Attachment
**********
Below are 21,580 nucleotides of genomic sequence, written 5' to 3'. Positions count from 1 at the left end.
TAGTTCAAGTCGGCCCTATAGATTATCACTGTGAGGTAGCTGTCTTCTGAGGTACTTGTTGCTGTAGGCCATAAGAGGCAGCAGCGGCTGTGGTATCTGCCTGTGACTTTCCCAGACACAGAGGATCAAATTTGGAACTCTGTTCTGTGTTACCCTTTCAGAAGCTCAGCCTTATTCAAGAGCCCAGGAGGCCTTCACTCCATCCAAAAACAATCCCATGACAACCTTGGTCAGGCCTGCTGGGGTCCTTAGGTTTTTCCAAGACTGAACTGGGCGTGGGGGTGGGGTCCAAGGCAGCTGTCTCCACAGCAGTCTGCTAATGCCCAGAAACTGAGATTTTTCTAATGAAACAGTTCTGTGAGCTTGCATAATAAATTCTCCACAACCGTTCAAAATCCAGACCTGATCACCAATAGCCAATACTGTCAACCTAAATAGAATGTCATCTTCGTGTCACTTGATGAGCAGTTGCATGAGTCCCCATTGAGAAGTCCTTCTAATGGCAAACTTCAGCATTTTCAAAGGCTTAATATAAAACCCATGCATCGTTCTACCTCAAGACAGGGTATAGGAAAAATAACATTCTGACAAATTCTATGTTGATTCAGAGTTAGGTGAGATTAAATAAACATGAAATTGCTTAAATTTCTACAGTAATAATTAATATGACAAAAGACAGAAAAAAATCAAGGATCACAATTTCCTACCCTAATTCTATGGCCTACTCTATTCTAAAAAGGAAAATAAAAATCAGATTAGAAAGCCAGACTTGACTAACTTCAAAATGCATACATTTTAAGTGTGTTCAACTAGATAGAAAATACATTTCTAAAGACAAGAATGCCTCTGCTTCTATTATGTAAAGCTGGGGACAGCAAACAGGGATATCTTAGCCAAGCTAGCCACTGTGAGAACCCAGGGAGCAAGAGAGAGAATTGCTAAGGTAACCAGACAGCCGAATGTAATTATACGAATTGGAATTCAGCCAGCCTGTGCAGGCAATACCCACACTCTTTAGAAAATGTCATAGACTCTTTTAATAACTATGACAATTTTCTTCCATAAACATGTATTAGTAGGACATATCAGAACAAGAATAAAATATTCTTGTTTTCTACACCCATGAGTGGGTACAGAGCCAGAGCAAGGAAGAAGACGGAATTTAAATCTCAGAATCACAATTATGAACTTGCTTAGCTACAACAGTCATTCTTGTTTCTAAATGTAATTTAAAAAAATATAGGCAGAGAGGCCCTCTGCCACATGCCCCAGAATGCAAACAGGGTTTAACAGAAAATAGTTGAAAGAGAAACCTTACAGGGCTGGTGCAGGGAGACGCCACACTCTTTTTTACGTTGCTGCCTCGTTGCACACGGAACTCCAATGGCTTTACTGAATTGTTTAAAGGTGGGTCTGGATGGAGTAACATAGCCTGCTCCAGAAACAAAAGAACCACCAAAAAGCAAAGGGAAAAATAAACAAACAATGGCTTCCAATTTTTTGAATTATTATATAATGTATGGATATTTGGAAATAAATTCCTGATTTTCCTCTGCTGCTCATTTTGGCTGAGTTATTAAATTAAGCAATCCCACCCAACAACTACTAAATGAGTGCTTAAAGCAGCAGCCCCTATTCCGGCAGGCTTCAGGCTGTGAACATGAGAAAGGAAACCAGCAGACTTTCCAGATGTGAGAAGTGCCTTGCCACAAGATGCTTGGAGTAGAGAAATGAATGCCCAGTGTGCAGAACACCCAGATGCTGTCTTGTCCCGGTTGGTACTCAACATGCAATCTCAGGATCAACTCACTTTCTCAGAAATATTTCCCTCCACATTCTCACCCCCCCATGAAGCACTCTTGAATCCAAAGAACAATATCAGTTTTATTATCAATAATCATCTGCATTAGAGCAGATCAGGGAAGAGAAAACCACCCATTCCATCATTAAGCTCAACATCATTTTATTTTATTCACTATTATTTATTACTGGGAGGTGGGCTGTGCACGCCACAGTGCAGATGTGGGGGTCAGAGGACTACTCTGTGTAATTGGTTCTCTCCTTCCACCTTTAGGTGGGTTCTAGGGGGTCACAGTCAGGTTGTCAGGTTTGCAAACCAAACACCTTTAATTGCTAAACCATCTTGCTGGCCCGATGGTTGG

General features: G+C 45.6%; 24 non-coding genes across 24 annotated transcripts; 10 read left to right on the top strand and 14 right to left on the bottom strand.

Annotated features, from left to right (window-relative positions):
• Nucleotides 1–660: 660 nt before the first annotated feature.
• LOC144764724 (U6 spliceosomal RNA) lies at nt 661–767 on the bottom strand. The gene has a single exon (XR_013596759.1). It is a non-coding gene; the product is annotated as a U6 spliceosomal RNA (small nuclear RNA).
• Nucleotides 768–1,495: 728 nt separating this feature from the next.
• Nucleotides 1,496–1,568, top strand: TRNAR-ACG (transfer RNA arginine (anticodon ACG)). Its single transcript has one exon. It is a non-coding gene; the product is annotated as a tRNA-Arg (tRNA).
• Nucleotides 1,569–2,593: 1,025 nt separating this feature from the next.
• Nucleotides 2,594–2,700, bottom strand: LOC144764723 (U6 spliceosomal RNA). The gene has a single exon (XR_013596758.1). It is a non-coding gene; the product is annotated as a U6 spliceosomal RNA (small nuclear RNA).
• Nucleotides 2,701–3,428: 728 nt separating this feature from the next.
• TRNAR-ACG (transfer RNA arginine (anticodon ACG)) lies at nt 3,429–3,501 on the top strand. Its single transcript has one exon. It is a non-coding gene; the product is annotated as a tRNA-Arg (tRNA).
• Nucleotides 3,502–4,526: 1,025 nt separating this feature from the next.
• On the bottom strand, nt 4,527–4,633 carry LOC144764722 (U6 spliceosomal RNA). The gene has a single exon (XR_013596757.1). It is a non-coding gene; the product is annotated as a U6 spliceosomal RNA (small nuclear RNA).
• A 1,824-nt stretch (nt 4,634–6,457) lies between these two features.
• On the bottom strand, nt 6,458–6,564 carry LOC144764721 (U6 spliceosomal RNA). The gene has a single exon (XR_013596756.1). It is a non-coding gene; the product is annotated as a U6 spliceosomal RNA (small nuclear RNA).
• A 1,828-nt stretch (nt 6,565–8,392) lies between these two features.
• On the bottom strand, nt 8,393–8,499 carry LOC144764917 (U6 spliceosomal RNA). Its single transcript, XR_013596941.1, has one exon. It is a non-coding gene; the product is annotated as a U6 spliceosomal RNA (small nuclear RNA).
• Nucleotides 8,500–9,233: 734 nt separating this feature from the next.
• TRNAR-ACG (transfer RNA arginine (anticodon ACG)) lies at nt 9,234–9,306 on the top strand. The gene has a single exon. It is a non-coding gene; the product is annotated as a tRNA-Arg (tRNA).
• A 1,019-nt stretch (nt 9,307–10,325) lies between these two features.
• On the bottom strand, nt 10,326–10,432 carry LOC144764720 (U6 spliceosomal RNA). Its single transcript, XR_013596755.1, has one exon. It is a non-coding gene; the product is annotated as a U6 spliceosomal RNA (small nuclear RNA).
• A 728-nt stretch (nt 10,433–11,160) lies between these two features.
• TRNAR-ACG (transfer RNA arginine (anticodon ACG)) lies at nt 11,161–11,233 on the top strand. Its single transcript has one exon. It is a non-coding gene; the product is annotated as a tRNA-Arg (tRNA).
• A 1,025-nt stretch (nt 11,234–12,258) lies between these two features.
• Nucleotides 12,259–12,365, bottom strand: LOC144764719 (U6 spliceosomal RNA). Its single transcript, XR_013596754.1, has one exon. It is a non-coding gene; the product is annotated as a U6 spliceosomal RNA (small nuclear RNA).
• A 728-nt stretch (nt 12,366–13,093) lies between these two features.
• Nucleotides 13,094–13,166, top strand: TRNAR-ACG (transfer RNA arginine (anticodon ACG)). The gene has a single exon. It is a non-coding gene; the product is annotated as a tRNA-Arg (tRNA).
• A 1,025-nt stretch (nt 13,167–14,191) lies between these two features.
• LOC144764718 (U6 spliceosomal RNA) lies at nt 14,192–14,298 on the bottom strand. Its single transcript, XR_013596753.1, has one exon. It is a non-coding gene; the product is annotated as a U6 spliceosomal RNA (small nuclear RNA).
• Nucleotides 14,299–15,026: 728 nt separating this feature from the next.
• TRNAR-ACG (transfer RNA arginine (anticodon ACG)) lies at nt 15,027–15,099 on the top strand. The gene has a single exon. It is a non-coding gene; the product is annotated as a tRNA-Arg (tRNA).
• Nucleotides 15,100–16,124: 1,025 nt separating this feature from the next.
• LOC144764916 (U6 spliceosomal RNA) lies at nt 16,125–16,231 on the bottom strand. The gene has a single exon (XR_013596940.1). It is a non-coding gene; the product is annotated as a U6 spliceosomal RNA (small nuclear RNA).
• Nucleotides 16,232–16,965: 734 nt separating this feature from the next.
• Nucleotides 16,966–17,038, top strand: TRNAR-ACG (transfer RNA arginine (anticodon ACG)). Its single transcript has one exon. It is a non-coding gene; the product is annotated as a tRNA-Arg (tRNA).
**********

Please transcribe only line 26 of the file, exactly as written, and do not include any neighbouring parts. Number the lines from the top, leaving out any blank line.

• Nucleotides 12,259–12,365, bottom strand: LOC144764719 (U6 spliceosomal RNA). Its single transcript, XR_013596754.1, has one exon. It is a non-coding gene; the product is annotated as a U6 spliceosomal RNA (small nuclear RNA).